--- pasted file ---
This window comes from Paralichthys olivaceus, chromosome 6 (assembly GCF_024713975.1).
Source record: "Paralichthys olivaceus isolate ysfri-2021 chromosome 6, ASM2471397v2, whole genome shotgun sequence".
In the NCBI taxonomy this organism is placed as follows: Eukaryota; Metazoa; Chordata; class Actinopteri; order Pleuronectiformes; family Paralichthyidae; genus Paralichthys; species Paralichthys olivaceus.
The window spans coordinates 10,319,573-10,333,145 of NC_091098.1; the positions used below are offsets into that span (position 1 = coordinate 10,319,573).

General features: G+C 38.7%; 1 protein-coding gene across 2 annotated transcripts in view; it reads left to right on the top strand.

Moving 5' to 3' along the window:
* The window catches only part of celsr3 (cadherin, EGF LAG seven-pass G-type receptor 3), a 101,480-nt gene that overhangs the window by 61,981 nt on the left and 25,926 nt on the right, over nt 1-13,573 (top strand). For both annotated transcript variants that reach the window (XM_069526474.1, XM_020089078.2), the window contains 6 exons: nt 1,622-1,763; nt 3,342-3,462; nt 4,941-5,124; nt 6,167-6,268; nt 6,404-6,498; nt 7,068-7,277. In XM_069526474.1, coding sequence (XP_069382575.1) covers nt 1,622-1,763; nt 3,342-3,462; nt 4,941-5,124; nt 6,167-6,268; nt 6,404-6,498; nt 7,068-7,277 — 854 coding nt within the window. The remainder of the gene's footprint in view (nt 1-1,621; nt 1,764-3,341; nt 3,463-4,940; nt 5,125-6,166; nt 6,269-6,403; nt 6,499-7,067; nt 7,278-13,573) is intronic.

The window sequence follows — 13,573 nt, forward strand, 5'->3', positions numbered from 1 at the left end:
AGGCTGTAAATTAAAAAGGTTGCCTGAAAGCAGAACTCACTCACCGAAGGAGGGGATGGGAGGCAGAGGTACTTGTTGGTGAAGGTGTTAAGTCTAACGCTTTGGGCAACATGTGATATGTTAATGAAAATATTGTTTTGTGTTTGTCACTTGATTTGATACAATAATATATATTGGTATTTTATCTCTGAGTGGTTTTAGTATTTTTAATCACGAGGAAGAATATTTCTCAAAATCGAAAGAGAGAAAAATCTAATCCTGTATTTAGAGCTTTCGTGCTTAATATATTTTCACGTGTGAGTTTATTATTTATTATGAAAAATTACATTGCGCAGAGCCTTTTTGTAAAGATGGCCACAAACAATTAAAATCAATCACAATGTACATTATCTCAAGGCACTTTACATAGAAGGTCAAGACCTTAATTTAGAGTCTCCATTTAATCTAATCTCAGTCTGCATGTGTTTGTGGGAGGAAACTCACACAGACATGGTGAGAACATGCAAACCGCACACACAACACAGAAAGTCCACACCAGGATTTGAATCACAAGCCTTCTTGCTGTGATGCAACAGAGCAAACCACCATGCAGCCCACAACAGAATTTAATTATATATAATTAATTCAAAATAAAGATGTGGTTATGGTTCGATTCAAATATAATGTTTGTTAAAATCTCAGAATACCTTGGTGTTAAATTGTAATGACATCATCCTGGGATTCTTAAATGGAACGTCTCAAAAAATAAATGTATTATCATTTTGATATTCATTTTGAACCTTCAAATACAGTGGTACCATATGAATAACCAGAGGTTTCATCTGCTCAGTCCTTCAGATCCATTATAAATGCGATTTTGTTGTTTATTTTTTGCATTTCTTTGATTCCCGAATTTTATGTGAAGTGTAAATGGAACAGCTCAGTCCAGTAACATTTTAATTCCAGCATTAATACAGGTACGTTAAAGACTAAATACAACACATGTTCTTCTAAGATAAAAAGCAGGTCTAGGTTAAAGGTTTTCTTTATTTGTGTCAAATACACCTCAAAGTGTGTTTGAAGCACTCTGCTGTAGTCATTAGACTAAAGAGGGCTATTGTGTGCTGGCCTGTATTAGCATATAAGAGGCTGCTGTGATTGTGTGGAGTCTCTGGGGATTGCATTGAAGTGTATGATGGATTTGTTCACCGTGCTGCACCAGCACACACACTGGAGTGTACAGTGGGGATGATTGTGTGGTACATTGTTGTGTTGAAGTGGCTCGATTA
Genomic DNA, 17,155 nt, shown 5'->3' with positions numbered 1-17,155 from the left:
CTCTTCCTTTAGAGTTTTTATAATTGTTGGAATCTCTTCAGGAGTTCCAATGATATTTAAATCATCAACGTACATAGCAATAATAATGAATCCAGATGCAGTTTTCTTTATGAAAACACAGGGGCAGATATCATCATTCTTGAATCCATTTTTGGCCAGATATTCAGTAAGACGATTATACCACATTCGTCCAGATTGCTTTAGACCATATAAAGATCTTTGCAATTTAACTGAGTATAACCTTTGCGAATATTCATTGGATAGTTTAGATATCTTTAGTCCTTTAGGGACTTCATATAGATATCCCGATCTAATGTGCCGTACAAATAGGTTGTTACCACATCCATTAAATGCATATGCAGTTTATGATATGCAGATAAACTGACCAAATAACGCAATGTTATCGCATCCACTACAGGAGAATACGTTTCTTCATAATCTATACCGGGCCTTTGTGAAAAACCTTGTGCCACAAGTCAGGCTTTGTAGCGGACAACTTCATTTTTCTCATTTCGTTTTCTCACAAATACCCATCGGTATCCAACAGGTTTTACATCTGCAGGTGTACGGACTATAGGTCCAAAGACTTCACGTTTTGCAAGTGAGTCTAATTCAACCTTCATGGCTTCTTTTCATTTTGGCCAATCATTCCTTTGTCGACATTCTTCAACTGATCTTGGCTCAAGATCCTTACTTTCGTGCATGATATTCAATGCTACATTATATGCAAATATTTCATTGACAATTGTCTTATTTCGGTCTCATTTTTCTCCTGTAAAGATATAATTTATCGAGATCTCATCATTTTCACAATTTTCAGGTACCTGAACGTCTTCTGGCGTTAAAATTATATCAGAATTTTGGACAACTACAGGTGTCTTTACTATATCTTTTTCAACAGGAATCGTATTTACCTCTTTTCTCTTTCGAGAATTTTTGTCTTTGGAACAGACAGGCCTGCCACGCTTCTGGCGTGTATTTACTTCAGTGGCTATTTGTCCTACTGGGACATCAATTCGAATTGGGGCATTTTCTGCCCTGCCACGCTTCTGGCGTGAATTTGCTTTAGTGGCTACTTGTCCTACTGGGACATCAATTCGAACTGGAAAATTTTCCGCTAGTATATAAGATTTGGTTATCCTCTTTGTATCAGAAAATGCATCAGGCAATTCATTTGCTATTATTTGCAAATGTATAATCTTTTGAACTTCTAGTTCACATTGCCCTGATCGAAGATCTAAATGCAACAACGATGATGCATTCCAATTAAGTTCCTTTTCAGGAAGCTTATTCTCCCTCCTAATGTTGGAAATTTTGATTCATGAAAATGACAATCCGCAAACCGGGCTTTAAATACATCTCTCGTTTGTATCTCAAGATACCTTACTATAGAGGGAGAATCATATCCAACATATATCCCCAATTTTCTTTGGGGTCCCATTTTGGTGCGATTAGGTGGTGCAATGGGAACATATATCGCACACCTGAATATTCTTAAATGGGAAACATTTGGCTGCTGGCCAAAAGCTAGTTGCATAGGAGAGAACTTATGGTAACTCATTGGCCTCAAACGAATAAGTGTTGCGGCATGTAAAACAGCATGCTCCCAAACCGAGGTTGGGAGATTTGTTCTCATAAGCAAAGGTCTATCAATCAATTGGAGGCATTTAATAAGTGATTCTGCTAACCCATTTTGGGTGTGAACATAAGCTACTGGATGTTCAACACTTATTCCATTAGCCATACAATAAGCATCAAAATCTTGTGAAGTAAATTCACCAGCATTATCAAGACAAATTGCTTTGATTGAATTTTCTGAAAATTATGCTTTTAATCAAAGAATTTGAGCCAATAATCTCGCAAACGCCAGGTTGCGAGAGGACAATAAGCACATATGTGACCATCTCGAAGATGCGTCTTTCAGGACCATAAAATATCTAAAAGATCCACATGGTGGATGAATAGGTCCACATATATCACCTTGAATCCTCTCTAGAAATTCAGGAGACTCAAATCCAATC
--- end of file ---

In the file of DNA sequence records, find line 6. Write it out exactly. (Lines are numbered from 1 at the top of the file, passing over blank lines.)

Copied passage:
Moving 5' to 3' along the window: